Like good smart college girls, the ladies have gotten the police involved, and consider they’ve managed to get humpy-swarthy Lieutenant Fuller (played by humpy-swarthy John Saxon) on the case, they’re dean’s list material. With only three girls left in the house, Saxon puts a man outside in a car and has Jessica try to keep the caller on the line as long as she can in order to trace the calls. In what sounds horribly boring on paper but actually makes for a wonderfully suspenseful few sequences, we actually see the man at the phone company hunting through banks and banks of clickety-clacking machinery to find the source of the calls. Risky idea, executed beautifully.

Speaking of executed, whoops – there goes Barb! Yes, our sweetheart the drunk is next to get hers, in yet another impeccably-conceived sequence in which Jessica, listening to a group of decidedly Canadian-looking carolers, is intercut with Barb, being gored to death with a crystal unicorn. First off, the choice of weapon is inspired – as is the way that the murder is shot (notice the completely random skull in the background, likely from a rock poster of some sort? Awesome near-subliminal detail.). The cross-cutting of the frosty-breathed carol with the stabbing is wonderfully macabre – they really don’t do it like this anymore. Seriously, what’s with that? The extent to which anyone in horror uses any kind of editing for dramatic effect these days is limited to spastic, meaningless overcutting or the overdone “cut from a stabbing to a knife slicing a steak” cliché. Boooo-ring…

Anyway, Phyllis (or Mojo, as I like to call her – seriously, Andrea Martin’s stint on SCTV will haunt her until the day she dies – oops!) gets hers offscreen (it’s really creepy, though) and Jessica gets the good word that the killer is… wait for it… IN THE HOUSE. Being a good friend, she of course tries to get Mojo and Drunky Crow out of the joint, but she finds their corpses piled in a bedroom – at which point we are treated to one of the scariest moments of horror history, period. The shot of Billy’s over-eager eye peering through the crack behind the door is seriously one of the most brilliant shots ever conceived, and to this day it still makes my genitals suck up into my body cavity. I’ve included it above as a special treat (and as the first and only inter-review screenshot on this site), for those of you who love the moment or have only seen the pale ripoff used in Saw.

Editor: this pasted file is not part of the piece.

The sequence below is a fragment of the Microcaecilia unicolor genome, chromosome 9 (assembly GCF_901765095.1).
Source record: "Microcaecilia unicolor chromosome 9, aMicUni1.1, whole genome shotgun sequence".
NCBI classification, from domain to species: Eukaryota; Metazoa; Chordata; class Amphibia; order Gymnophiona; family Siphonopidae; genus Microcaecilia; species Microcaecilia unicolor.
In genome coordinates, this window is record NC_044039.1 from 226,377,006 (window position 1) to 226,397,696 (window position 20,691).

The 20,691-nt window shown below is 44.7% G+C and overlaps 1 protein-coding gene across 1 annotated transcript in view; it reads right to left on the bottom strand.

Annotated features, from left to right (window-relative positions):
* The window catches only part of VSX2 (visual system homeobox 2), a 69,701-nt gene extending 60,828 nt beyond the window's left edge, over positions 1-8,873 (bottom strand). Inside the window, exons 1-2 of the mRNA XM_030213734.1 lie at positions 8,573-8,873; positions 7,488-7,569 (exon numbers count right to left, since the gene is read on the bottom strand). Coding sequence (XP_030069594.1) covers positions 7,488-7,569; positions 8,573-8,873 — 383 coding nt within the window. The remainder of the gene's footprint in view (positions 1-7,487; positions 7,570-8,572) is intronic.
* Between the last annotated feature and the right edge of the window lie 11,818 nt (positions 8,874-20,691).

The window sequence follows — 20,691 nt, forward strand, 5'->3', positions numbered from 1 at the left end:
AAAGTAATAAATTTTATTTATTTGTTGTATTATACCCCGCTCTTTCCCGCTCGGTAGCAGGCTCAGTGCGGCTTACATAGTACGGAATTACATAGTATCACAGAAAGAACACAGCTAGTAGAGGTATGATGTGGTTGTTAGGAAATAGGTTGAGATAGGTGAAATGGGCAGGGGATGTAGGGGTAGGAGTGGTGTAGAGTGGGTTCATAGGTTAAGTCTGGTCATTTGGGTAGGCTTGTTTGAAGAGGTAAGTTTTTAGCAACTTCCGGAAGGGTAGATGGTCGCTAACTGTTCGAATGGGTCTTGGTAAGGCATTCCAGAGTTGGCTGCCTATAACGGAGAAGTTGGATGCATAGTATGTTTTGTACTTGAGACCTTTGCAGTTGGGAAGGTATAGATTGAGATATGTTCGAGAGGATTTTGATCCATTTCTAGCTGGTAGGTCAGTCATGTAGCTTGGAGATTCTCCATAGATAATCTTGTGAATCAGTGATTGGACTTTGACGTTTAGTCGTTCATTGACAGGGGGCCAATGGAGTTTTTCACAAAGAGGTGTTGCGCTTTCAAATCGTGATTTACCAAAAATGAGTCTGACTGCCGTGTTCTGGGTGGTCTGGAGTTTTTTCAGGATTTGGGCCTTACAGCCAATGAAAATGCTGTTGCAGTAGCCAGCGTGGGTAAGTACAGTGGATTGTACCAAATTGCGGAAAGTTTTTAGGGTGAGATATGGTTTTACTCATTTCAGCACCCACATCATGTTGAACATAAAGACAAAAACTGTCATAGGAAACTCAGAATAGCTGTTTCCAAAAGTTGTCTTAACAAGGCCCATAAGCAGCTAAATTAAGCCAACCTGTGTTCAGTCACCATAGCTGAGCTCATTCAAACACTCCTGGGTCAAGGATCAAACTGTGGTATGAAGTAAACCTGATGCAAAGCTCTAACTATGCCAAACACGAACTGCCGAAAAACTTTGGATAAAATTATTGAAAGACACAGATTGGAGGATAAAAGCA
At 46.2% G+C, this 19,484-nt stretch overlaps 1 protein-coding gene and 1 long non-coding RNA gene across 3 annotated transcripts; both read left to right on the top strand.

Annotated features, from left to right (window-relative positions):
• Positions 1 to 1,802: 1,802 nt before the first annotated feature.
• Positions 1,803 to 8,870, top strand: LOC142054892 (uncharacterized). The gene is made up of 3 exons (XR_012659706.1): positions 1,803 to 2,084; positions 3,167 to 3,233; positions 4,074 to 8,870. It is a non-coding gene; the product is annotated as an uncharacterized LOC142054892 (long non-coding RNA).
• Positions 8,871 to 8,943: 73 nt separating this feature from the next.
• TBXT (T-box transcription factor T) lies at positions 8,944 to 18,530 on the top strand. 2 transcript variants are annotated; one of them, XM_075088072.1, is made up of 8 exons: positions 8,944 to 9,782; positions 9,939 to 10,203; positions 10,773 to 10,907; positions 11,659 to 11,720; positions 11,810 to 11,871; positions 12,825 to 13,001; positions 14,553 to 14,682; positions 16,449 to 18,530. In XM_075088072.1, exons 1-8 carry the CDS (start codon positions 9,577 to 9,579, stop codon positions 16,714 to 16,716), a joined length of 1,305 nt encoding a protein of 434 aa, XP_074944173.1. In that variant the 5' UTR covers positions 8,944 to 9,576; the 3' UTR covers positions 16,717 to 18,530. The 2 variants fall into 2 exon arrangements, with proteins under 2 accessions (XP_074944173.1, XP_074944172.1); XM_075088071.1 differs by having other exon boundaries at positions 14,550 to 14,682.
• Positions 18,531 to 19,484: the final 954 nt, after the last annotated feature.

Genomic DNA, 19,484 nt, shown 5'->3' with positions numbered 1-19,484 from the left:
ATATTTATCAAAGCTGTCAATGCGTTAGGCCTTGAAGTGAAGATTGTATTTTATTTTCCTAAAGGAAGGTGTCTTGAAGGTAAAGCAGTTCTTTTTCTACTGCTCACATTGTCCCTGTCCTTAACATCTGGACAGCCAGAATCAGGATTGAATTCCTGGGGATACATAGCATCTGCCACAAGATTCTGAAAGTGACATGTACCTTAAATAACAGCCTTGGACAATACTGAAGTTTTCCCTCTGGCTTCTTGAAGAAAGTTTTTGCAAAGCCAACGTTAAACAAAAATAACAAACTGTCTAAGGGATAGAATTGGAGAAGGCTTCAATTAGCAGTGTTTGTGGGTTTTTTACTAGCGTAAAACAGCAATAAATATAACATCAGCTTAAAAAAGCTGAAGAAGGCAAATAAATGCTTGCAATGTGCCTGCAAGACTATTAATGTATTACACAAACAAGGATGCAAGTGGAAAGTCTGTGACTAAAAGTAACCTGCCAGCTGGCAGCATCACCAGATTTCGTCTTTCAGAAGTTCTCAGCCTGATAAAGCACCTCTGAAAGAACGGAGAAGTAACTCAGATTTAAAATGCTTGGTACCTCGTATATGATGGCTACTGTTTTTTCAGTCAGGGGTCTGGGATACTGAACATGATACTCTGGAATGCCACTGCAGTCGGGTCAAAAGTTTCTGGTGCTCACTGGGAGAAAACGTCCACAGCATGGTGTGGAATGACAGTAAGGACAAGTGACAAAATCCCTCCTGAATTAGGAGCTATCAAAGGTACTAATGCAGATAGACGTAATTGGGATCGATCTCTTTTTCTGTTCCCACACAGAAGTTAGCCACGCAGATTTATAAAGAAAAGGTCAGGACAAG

The finale, in which the increasingly suspect Peter kind of loses his shit and is subsequently gunned down by his own pregnant girlfriend, is the stuff of holiday miracles. The cops are called away, a guard is left outside to watch Jessica, and before too long someone sneaks downstairs from the attic to claim his last lone victim. It’s so wrong it’s right – I have friends who flat-out refuse to watch the film again because it’s just too disturbing to think about. The killer is never caught (in fact, a complete innocent is both killed and wrongly determined to be a demented multiple murderer), a pregnant girl dies alone, and we never learn a thing about why any of this batshitcraziness happened in the first place. It’s nasty stuff, and that’s why it still manages to scare the life out of people to this day. Nearly bloodless, mercilessly plotted, and horrifyingly plausible (seriously – these people behave perfectly rationally and no good comes of it), it’s a timeless horror flick that still stands head-and-shoulders above most of the pack a good 30 years after its release.

Maybe it’s due to the fact that Clark is himself one of the unsung geniuses of cinema (seriously – that the man could give us this, Deathdream, Porky’s, A Christmas Story, and Baby Geniuses is a testament to his utter derangement). Or maybe it’s the cruel use of all the trimmings of the most beloved of holidays to juxtapose the atrocities that the mysterious Billy commits. Or maybe it’s just lightening in a bottle – a fortuitous collision of cast, script, experimental score, camera (the innovations in POV are simply stunning), and the chilly Canadian winter – that resulted in this beloved and highly effective holiday gem. Whatever the case, Black Christmas is truly the gift that keeps on giving, year after year.

Rating (out of 5):